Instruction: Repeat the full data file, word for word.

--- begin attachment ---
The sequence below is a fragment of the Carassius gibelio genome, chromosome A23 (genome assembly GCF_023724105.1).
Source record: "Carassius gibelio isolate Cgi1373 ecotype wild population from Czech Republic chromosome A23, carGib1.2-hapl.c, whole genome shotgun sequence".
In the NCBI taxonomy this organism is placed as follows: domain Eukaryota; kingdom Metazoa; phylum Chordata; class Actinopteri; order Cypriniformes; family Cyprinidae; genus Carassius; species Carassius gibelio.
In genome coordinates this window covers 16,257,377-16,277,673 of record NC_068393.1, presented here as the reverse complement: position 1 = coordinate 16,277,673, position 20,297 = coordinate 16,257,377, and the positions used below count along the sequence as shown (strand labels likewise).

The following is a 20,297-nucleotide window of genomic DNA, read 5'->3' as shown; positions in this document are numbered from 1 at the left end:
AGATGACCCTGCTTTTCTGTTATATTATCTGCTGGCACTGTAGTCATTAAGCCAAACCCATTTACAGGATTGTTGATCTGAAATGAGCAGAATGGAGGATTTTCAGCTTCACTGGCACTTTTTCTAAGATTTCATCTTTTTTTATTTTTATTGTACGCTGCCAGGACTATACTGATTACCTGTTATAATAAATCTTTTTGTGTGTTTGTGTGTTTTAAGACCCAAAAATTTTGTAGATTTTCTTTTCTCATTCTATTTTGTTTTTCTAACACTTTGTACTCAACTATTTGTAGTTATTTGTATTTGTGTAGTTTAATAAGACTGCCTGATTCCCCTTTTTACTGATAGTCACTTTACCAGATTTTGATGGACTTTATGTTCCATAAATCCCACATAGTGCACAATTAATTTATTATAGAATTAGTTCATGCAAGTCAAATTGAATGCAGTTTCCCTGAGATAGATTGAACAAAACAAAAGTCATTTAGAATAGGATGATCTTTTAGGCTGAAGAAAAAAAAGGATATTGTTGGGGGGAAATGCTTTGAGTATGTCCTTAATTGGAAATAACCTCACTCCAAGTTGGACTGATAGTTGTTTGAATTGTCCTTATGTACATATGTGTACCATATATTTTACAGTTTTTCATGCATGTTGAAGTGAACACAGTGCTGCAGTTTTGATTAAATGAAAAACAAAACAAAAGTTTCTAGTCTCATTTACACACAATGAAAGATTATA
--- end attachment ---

The sequence below is a fragment of the Carassius gibelio genome, chromosome A23 (genome assembly GCF_023724105.1).
Source record: "Carassius gibelio isolate Cgi1373 ecotype wild population from Czech Republic chromosome A23, carGib1.2-hapl.c, whole genome shotgun sequence".
In the NCBI taxonomy this organism is placed as follows: domain Eukaryota; kingdom Metazoa; phylum Chordata; class Actinopteri; order Cypriniformes; family Cyprinidae; genus Carassius; species Carassius gibelio.
In genome coordinates this window covers 16,257,377-16,277,673 of record NC_068393.1, presented here as the reverse complement: position 1 = coordinate 16,277,673, position 20,297 = coordinate 16,257,377, and the positions used below count along the sequence as shown (strand labels likewise).

The following is a 20,297-nucleotide window of genomic DNA, read 5'->3' as shown; positions in this document are numbered from 1 at the left end:
AGATGACCCTGCTTTTCTGTTATATTATCTGCTGGCACTGTAGTCATTAAGCCAAACCCATTTACAGGATTGTTGATCTGAAATGAGCAGAATGGAGGATTTTCAGCTTCACTGGCACTTTTTCTAAGATTTCATCTTTTTTTATTTTTATTGTACGCTGCCAGGACTATACTGATTACCTGTTATAATAAATCTTTTTGTGTGTTTGTGTGTTTTAAGACCCAAAAATTTTGTAGATTTTCTTTTCTCATTCTATTTTGTTTTTCTAACACTTTGTACTCAACTATTTGTAGTTATTTGTATTTGTGTAGTTTAATAAGACTGCCTGATTCCCCTTTTTACTGATAGTCACTTTACCAGATTTTGATGGACTTTATGTTCCATAAATCCCACATAGTGCACAATTAATTTATTATAGAATTAGTTCATGCAAGTCAAATTGAATGCAGTTTCCCTGAGATAGATTGAACAAAACAAAAGTCATTTAGAATAGGATGATCTTTTAGGCTGAAGAAAAAAAAGGATATTGTTGGGGGGAAATGCTTTGAGTATGTCCTTAATTGGAAATAACCTCACTCCAAGTTGGACTGATAGTTGTTTGAATTGTCCTTATGTACATATGTGTACCATATATTTTACAGTTTTTCATGCATGTTGAAGTGAACACAGTGCTGCAGTTTTGATTAAATGAAAAACAAAACAAAAGTTTCTAGTCTCATTTACACACAATGAAAGATTATA